Interpretation of a DNA mixture should not be done by simply counting observed alleles. Efforts to deconvolve a mixture into single contributors are advocated where possible [2, 13, 2426]. If a probative single source profile can be determined at some or all loci then a single-source statistic may be used to calculate a probability estimate (or LR) for that observed profile. This single-source profile may be a deduced major or minor contributor or a deduced foreign contributor by subtracting an assumed known contributor’s alleles.

One caution is that single source statistics at some loci and CPI statistics at other loci should never be combined into one statistical calculation [13]. Either use only those loci that enable a single-source deconvolution or the loci that qualify for a CPI calculation. If the two options are investigated, then the statistic with greatest probative value (i.e., the lower probability of the RMP or CPI) should be reported in order to make optimal use of the data available.

Rules for qualifying STR loci for use in CPI/CPE calculations on forensic DNA mixtures

The procedure for DNA mixture interpretation using the CPI approach assumes that a laboratory has an established valid analytical (or detection) threshold (AT), stochastic threshold (ST), stutter filter values (SF), and minimum peak height ratio(s). As PCR is “semi-quantitative” STR allelic peak heights are approximately proportional to the amount of DNA from each donor [2, 24]. One might be able to assume that the peak heights may be equivalent at every locus with very pristine (un-degraded) biological samples, but interpretation should be made on the resultant electropherogram [27, 28]. Typically, across an entire DNA profile, there is a downward trend in peak heights such that longer length PCR amplicons, and therefore the alleles contained within, may exhibit shorter peak heights. This phenomenon is referred to as a “degradation slope” (or “ski slope”).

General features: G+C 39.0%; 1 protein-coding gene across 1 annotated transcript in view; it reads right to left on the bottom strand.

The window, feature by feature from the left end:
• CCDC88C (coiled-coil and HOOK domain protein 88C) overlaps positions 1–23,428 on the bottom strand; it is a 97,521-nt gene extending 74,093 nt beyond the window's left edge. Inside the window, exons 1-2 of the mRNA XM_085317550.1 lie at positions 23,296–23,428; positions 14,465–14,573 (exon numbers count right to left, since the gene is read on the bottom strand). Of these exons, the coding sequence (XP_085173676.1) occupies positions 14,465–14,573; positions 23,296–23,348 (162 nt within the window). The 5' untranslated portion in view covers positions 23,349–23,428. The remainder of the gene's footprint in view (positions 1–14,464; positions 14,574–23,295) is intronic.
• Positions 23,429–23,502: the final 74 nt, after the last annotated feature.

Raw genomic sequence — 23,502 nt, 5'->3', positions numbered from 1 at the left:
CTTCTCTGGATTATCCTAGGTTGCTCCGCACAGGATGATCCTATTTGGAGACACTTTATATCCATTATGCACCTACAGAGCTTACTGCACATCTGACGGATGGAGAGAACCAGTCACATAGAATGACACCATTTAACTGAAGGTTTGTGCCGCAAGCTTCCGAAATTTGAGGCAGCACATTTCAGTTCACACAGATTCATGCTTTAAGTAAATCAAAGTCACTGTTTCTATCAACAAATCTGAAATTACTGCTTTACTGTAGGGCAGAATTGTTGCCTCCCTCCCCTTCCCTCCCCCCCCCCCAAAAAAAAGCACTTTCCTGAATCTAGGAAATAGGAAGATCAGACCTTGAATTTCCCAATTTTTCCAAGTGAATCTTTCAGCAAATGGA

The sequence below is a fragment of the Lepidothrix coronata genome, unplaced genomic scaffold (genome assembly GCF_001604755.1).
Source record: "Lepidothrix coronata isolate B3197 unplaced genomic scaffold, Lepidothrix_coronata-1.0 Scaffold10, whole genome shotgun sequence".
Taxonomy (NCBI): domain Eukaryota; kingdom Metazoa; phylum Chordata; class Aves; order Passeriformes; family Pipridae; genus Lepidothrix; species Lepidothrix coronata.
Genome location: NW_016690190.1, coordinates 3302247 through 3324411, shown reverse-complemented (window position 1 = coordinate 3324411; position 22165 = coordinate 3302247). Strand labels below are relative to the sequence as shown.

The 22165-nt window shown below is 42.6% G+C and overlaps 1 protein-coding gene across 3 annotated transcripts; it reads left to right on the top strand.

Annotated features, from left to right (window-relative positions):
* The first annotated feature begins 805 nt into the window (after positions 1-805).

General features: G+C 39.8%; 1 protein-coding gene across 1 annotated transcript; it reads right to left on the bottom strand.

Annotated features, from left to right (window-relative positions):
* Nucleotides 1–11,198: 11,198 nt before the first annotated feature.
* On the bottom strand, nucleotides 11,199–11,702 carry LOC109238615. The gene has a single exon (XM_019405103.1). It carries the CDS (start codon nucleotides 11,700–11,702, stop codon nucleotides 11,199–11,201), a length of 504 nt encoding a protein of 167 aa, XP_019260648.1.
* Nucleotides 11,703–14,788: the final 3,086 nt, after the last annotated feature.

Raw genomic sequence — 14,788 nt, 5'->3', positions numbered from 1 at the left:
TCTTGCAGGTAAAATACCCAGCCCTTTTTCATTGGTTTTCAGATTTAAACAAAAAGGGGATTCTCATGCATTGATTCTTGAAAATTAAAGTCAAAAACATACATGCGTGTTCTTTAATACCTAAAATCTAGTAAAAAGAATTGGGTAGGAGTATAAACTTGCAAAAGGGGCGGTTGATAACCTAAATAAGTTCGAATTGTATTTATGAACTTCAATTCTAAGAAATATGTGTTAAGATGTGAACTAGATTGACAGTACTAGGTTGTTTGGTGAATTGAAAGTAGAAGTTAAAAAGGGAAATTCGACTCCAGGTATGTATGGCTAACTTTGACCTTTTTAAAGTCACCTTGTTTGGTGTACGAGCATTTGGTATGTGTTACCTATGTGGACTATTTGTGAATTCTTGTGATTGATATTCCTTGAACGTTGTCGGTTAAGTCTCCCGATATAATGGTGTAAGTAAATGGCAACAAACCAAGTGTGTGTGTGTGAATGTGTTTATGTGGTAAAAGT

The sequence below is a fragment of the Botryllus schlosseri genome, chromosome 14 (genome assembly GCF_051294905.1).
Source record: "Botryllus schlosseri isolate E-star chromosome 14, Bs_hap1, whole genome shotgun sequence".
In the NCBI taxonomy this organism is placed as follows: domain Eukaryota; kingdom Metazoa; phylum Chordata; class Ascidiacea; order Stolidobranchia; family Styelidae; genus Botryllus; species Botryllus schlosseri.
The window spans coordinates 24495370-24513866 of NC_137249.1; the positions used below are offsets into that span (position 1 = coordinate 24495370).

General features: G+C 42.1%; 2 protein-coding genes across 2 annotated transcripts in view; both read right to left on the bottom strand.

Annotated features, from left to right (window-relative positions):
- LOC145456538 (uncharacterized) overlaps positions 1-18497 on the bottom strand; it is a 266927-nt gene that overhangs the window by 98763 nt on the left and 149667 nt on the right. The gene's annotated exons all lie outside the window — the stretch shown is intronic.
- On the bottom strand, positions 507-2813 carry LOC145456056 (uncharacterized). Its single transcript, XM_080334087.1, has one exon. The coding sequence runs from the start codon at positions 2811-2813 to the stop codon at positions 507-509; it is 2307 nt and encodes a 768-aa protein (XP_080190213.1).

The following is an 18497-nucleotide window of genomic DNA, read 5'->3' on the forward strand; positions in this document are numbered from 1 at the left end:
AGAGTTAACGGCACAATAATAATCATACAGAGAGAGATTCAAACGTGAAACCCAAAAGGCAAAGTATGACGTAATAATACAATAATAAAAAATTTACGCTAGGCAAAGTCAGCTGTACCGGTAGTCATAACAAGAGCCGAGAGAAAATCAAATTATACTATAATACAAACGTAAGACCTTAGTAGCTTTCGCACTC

Impact of the number of contributors on DNA mixture interpretation

DNA mixtures involve two or more donors. It is incumbent upon the DNA analyst to carefully assess and state the assumed number of contributors to a profile, even when using the CPI. The SWGDAM STR Interpretation Guidelines [21] 3.4.1. state “For DNA mixtures, the laboratory should establish guidelines for determination of the minimum number of contributors to a sample.” While we agree generally, the SWGDAM guidelines are not helpful for the evaluation whether allele drop-out may have occurred. An actual number of contributors, not a minimum number, is needed, as a different number of contributors for the same DNA mixture will result in more or less allele drop-out to explain the observed profile. Consider, for example, a mixture profile with exactly 4 alleles at every locus, under the assumption of a two-person mixture there is no evidence of allele drop-out. However, if the assumption is that there are five contributors for the same mixture profile, then probability of allele drop-out is extremely high.

Each donor may contribute 0, 1, or 2 alleles at each genetic marker (locus) tested (with rare occurrences 3 alleles per locus). Any of the observed peaks (true allelic or backward/forward stutter) may overlap with a peak(s) from the same or another donor of the mixture. When allele or artefact sharing occurs there is an additive effect of the two or more peaks, termed “allele stacking” or “allele masking”. As the number of potential contributors increases, so does the uncertainty in accurately determining the true number of contributors [29]. For example, based on the total number of alleles observed across an entire STR profile, it can be extremely difficult, if not impossible, to distinguish a five-person from a six-person DNA mixture and in a number of cases even a three-person from a four-person mixture [29].